French Open: Ukraine’s Marta Kostyuk says crowd ‘should be embarrassed’ for booing her
Aryna Sabalenka of Belarus (left) and Marta Kostyuk of Ukraine before their French Open first round match./Getty
Unable to sleep the night before her first-round match at the French Open against Aryna Sabalenka of Belarus, the Grand Slam tournament’s No. 2 seed, Marta Kostyuk of Ukraine checked her phone at 5 a.m. Sunday and saw disturbing news back home in Kyiv.
At least one person was killed when the capital of Kostyuk’s country was subjected to the largest drone attack by Russia since the start of its war, launched with an invasion assisted by Belarus in February 2022.
“It’s something I cannot describe, probably. I try to put my emotions aside any time I go out on court. I think I’m better than before, and I don’t think it affects me as much on a daily basis, but yeah, it’s just — I don’t know,” Kostyuk said, shaking her head. “There is not much to say, really. It’s just part of my life.”
That, then, is why Kostyuk has decided she will not exchange the usual postmatch pleasantries with opponents from Russia or Belarus. And that is why she avoided a handshake — avoided any eye contact, even — after losing to Australian Open champion Sabalenka 6-3, 6-2 on Day 1 at Roland Garros.
What surprised the 20-year-old, 39th-ranked Kostyuk on Sunday was the reaction she received from the spectators in Court Philippe Chatrier: They loudly booed and derisively whistled at her as she walked directly over to acknowledge the chair umpire instead of congratulating the winner after the lopsided result. The negative response grew louder as she gathered her belongings and walked off the court toward the locker room.
“I have to say,” Kostyuk said, “I didn’t expect it. … People should be, honestly, embarrassed.”
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Kostyuk is based now in Monaco, and her mother and sister are there, too, but her father and grandfather are still in Kyiv. Perhaps the fans on hand at the clay-court event’s main stadium were unaware of the backstory and figured Kostyuk simply failed to follow usual tennis etiquette.
Initially, Sabalenka — who had approached the net as if anticipating some sort of exchange with Kostyuk — thought the noise was directed at her.
“At first, I thought they were booing me,” Sabalenka said. “I was a little confused, and I was, like, ’OK, what should I do?”
Sabalenka tried to ask the chair umpire what was going on. She looked up at her entourage in the stands, too. Then she realized that while she is aware Kostyuk and other Ukrainian tennis players have been declining to greet opponents from Russia or Belarus after a match, the spectators might not have known — and so responded in a way Sabalenka didn’t think was deserved.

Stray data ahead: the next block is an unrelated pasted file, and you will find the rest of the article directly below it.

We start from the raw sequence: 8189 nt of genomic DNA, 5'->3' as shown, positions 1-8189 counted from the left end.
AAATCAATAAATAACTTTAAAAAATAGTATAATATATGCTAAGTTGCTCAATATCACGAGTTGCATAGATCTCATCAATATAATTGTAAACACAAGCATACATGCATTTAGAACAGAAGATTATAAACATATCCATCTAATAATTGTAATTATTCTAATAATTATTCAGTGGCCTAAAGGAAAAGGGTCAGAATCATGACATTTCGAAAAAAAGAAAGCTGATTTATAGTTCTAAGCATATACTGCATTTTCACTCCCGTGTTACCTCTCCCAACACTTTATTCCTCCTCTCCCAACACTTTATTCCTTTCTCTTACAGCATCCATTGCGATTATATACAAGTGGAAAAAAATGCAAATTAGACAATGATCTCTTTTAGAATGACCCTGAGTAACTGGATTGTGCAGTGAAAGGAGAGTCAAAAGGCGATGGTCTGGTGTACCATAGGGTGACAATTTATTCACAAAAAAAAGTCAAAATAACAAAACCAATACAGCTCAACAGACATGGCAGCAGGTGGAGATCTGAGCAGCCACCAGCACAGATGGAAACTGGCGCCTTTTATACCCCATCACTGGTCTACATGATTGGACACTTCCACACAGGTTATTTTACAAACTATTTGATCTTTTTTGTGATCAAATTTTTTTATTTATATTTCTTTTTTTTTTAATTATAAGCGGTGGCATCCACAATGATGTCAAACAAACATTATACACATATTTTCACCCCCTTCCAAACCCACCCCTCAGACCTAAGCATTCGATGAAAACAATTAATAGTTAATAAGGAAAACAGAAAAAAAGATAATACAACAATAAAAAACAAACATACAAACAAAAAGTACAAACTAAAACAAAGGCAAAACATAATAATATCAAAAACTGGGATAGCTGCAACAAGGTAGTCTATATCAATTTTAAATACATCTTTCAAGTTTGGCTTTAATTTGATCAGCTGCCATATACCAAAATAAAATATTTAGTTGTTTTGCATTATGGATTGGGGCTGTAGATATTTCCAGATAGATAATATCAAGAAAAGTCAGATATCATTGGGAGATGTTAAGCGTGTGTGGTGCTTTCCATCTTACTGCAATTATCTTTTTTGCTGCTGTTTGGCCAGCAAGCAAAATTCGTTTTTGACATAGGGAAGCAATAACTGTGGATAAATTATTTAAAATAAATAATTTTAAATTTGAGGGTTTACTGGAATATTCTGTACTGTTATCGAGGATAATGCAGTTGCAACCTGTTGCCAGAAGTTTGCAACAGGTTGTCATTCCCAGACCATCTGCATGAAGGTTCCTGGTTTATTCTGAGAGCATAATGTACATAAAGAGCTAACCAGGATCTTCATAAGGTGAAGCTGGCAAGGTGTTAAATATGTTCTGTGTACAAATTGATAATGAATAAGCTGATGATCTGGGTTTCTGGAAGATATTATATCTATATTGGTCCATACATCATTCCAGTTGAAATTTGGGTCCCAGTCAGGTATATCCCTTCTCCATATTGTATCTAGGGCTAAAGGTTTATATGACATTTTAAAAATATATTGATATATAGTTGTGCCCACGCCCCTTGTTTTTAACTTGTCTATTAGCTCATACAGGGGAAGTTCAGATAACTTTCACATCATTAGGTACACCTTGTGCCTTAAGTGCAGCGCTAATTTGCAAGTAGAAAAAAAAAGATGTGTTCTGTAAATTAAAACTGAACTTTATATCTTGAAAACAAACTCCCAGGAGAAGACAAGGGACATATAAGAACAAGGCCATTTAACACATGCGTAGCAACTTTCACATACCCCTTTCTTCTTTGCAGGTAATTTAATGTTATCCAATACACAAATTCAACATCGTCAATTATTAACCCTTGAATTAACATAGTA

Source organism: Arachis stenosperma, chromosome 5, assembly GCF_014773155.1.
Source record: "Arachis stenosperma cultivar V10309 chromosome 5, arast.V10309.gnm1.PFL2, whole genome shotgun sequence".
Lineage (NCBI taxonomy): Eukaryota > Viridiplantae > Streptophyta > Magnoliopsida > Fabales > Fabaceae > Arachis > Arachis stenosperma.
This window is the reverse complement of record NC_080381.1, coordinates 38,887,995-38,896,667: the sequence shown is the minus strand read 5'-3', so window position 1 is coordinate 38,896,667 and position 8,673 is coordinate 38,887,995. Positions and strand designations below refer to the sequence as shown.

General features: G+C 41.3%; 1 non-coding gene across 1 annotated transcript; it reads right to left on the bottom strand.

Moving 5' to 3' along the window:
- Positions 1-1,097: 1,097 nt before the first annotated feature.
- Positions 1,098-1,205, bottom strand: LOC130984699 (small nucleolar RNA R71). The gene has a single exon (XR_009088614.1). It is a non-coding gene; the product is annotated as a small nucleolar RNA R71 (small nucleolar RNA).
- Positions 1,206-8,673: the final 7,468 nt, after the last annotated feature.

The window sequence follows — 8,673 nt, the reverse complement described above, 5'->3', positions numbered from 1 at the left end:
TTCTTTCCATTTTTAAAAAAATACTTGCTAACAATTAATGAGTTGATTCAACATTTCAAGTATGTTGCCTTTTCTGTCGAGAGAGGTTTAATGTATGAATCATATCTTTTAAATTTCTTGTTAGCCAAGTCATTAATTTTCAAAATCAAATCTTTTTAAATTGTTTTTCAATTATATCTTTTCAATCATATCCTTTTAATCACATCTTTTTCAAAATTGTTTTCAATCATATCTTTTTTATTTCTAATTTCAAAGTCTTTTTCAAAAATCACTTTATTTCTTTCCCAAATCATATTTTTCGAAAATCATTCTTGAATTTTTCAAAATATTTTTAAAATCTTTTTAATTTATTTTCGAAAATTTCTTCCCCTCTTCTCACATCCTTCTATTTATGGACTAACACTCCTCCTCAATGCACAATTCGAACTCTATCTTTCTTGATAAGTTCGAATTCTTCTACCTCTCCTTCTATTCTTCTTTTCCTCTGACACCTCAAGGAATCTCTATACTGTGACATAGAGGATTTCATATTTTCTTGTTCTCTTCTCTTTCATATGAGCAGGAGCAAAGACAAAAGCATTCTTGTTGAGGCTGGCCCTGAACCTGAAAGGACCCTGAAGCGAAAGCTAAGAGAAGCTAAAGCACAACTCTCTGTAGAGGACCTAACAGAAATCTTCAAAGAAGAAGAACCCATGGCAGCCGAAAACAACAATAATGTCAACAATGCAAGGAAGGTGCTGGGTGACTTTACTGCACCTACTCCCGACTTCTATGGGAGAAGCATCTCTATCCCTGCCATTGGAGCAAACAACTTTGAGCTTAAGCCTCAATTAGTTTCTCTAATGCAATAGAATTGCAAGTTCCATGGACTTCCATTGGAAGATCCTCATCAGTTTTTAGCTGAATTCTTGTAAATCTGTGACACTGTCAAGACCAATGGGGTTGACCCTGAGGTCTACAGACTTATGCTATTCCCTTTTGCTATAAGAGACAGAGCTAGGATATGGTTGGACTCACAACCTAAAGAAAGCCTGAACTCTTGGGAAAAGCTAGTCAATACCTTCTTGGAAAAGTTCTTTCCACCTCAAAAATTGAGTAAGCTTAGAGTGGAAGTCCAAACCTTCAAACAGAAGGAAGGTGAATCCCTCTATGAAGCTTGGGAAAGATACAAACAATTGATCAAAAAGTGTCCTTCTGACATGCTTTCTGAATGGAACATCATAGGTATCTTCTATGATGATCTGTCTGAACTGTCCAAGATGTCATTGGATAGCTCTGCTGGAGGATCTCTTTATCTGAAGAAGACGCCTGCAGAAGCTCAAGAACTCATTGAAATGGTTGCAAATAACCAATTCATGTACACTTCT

“They saw it,” she surmised, “as disrespect (for) me.”
All in all, if the tennis itself was not particularly memorable, the whole scene, including the lack of the customary prematch photo of the players following the coin toss, became the most noteworthy development on Day 1 in Paris.
The highest-seeded player to go home was No. 7 Maria Sakkari, who lost 7-6 (5), 7-5 to 42nd-ranked Karolina Muchova in what wasn’t necessarily that momentous of an upset. Both have been major semifinalists, and Muchova has won her past four Slam matches against players ranked in the top 10 — including beating Sakkari at the French Open last year. Also out: No. 21 Magda Linette, a semifinalist at the Australian Open, who was beat 6-3, 1-6, 6-3 by 2021 U.S. Open runner-up Leylah Fernandez, and No. 29 Zhang Shuai.
The first seeded man to bow out was No. 20 Dan Evans, eliminated 6-4, 6-4, 6-4 by wild-card entry Thanasi Kokkinakis. No. 11 Karen Khachanov, a semifinalist at the past two majors, came all the way back after dropping the opening two sets to beat Constant Lestienne, a French player once banned for gambling, by a 3-6, 1-6, 6-2, 6-1, 6-3 score in front of a boisterous crowd at Court Suzanne Lenglen. Two-time Slam finalist Stefanos Tsitsipas came within a point of being forced to a fifth set, too, but got past Jiri Vesely 7-5, 6-3, 4-6, 7-6 (7). No. 24 Sebastian Korda, who missed three months after hurting his wrist at the Australian Open, was a straight-set winner in an all-American matchup against Mackenzie McDonald, the last player to face — and beat — Rafael Nadal. The 14-time French Open champion has been sidelined with a hip injury since that match in January.
Sabalenka called Sunday “emotionally tough” — because of mundane, tennis-related reasons, such as the nerves that come with any first-round match, but more significantly because of the unusual circumstances involving the war.